|Project:||Linux - Novel uses|
Intel uses feedback from manufacturing test to continuously improve product yields and drive cost savings. Open source software plays an important role in this process, as its flexibility and transparency allow rapid innovation in manufacturing test development.
This presentation explores the use of open source software as part of system-level test for silicon components. By using open and well-understood customer-like workloads, Intel is able to effectively identify manufacturing defects. More importantly, key workloads that expose abnormal failure rates are integrated into more directed test environments, such as a test of a chip before it is even packaged.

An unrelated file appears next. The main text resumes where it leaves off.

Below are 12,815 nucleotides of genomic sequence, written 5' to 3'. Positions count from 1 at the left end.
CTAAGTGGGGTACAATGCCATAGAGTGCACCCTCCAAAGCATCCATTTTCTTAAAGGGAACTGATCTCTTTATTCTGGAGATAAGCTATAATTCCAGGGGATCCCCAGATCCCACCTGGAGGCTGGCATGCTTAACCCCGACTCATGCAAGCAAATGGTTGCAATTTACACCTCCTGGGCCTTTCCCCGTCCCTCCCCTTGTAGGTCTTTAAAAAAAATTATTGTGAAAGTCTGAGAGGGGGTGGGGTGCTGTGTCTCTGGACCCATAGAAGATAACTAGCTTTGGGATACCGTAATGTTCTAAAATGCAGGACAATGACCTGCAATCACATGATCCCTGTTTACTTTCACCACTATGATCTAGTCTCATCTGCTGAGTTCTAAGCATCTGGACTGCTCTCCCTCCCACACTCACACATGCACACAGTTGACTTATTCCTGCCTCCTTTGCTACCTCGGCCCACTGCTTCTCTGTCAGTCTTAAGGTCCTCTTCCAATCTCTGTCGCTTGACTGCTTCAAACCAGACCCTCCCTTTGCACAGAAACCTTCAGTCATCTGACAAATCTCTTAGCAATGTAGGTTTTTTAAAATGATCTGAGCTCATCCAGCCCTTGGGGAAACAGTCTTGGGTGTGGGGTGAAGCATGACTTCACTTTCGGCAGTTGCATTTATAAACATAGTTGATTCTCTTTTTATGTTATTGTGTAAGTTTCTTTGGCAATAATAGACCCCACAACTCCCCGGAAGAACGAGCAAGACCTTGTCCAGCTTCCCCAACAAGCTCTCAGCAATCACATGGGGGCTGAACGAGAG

The presentation will then focus on the cost impact of late defect detection, and how open source software specifically enables earlier detection. Techniques such as execution recording and CPU state insertion by PSMI, RTOS-like execution of directed workloads within NMISR will be described.
The presentation ends by describing previous (and ongoing) challenges working in a closed-source environment, and how key learnings have dramatically increased awareness and appreciation of open source software within a decidedly hardware-centric field.
Matthew Hiltner is a software engineer at Intel, Before his current role in the Open Source Technology Center (where he currently works for the Chrome OS QA organization), his career was focused on silicon manufacturing test design and integration. Matt's background in both hardware and software gives him a unique perspective on challenges presented by both, specifically in the high-volume manufacturing environment of Intel.
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